Trust – but Use Discrimination

By John Aberle | Business Lifestyle

Apr 23

My friend, DeBorah Beatty, http://www.deborahbeatty.com/, just sent me a book she felt I would enjoy because she thought it sounded like me: Trust-based Selling: Using Customer Focus and Collaboration to Build Long Term Relationships by Charles H. Green. That’s what soft sell marketing and soft sell sales are all about. It’s wonderful having friends who care about you.

I decided to follow up on information she sent me with this book. This led me to an interesting blog post by Charles Green, “Is it Stupid to Be Trusting?” It’s common knowledge in sales and marketing circles that “people buy with their heart, and rationalize it with their brains.” Naturally, this can lead to problems when dealing with con artists and “slick” salespeople, which results in bitter customers who feel taken.

A couple years ago at the Los Angeles County Fair, Dorothy, my wife, and I watched a presentation on stainless steel cookware. I couldn’t wait to buy. Then I found out I’d just committed her credit cards to cookware I didn’t need when she’d been saving that money for a cruise to celebrate my 60th birthday. Talk about quick buyer’s remorse.  I canceled that order that night before I left the park.

I’ve been in sales for over 25 years so why did I fall for a slick presentation? Well, admittedly, I really liked the salesman. And what a demo he had. Nevertheless, other people resisted ordering. Why didn’t I? Contemplating on that question, I realized several things.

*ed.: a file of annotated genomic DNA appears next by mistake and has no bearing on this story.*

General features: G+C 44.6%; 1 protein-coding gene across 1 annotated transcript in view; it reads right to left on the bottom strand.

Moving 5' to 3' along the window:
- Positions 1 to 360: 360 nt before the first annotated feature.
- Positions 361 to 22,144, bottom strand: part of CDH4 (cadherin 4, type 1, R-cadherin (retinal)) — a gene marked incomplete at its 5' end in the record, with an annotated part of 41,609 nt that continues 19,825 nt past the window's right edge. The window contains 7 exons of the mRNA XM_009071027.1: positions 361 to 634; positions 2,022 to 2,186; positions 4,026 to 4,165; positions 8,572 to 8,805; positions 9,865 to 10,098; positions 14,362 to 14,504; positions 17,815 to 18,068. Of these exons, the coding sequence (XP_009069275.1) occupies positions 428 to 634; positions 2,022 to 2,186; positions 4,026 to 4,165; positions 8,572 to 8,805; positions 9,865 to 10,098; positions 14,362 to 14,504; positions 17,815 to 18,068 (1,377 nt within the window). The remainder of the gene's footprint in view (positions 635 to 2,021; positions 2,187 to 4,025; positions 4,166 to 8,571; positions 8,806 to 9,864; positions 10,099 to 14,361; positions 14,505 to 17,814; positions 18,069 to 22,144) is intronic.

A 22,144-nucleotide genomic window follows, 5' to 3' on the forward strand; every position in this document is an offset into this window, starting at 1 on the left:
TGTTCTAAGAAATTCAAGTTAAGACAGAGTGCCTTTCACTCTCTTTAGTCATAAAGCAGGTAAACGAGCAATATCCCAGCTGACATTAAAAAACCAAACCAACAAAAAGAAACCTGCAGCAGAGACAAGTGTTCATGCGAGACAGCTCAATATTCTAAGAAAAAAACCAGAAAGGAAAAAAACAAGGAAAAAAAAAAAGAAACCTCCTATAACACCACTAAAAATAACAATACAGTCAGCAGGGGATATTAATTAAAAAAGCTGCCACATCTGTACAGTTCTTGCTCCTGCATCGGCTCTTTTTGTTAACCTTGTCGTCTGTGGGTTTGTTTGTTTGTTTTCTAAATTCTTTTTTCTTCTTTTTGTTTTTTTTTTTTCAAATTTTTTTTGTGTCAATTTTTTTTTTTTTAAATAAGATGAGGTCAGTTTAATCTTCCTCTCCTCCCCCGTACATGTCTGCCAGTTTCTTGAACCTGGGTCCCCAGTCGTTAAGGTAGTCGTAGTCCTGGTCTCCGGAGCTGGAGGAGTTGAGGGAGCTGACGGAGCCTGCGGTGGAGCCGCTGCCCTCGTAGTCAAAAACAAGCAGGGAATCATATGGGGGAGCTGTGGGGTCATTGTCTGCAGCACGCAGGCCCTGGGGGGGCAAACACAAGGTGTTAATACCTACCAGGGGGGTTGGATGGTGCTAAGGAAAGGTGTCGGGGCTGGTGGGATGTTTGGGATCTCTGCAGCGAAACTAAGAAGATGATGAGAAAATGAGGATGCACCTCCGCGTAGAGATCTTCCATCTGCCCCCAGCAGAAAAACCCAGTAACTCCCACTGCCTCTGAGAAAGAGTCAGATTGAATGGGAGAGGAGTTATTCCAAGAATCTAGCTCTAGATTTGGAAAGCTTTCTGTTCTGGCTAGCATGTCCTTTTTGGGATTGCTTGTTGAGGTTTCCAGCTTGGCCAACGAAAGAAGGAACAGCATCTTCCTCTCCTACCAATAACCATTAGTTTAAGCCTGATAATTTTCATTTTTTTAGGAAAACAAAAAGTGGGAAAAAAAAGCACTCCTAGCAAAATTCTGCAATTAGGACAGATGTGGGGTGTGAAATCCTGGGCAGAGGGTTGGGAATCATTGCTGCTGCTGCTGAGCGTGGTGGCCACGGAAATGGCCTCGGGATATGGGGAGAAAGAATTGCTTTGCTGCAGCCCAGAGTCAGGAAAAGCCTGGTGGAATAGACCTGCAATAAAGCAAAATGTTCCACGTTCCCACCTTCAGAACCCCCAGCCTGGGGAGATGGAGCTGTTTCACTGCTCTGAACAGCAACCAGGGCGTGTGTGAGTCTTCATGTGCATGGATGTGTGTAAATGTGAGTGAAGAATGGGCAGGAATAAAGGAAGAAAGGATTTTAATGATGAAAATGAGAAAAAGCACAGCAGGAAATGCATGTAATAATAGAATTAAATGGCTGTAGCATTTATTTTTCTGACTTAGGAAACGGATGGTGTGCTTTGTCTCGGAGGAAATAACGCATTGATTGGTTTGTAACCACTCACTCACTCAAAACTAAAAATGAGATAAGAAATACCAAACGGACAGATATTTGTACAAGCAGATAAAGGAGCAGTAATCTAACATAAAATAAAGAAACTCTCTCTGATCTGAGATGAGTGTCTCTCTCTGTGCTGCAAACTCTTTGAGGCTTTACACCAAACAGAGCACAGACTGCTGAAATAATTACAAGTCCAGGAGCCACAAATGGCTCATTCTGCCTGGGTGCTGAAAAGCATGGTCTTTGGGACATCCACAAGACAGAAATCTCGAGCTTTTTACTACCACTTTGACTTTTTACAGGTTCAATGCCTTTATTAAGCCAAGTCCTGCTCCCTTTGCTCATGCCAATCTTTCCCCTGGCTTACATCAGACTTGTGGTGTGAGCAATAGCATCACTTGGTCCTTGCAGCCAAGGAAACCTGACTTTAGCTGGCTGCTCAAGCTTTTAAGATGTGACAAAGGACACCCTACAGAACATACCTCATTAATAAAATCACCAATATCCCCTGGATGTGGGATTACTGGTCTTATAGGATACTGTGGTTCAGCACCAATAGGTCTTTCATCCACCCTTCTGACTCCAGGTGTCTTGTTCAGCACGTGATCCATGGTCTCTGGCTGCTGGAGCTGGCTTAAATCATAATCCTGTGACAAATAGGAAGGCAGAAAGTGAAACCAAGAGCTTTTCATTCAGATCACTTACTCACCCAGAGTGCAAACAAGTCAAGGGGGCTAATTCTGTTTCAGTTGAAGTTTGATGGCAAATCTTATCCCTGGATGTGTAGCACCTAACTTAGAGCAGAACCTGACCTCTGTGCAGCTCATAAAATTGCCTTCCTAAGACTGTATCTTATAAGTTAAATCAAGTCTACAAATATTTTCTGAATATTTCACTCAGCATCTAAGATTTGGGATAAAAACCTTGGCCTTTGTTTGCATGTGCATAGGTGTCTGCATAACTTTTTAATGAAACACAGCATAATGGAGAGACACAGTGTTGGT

First off, his presentation and stories played into images I believed in and cared about concerning healthy cookware. The demonstrations satisfied my logical mind. However, his manipulations to create a sense of urgency tapped into my greed. I wanted all of those bonuses and special pricing that he wouldn’t be able to offer again because …. So, the upshot was that I was predisposed to want what he was selling, — and — my own greed reacted to his pitch. Trust, yes, but use discrimination. Check it out.

I still believe that establishing trust makes it possible to help customers buy. A soft sell sales person avoids using these types of manipulations because they violate the trust relationship. But when I’m the customer and it appears I was taken advantage of by a “slick” salesperson, I need to step back and look at what really happened. Yes, I may have been manipulated, but I allowed it to happen, typically out of greed, attachment, or fear.

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About the Author

My first Kindle eBook, How Relationship Selling Rewards Small Businesses, went live on April 24, 2012. https://amzn.to/2BaP2AH I've lived a lifetime of service and spiritual search so it's natural for me to incorporate these attitudes into my work. I believe that selling and marketing are spiritual service when done with a heart-centered, relationship selling approach. All of business success comes down to building strong relationships.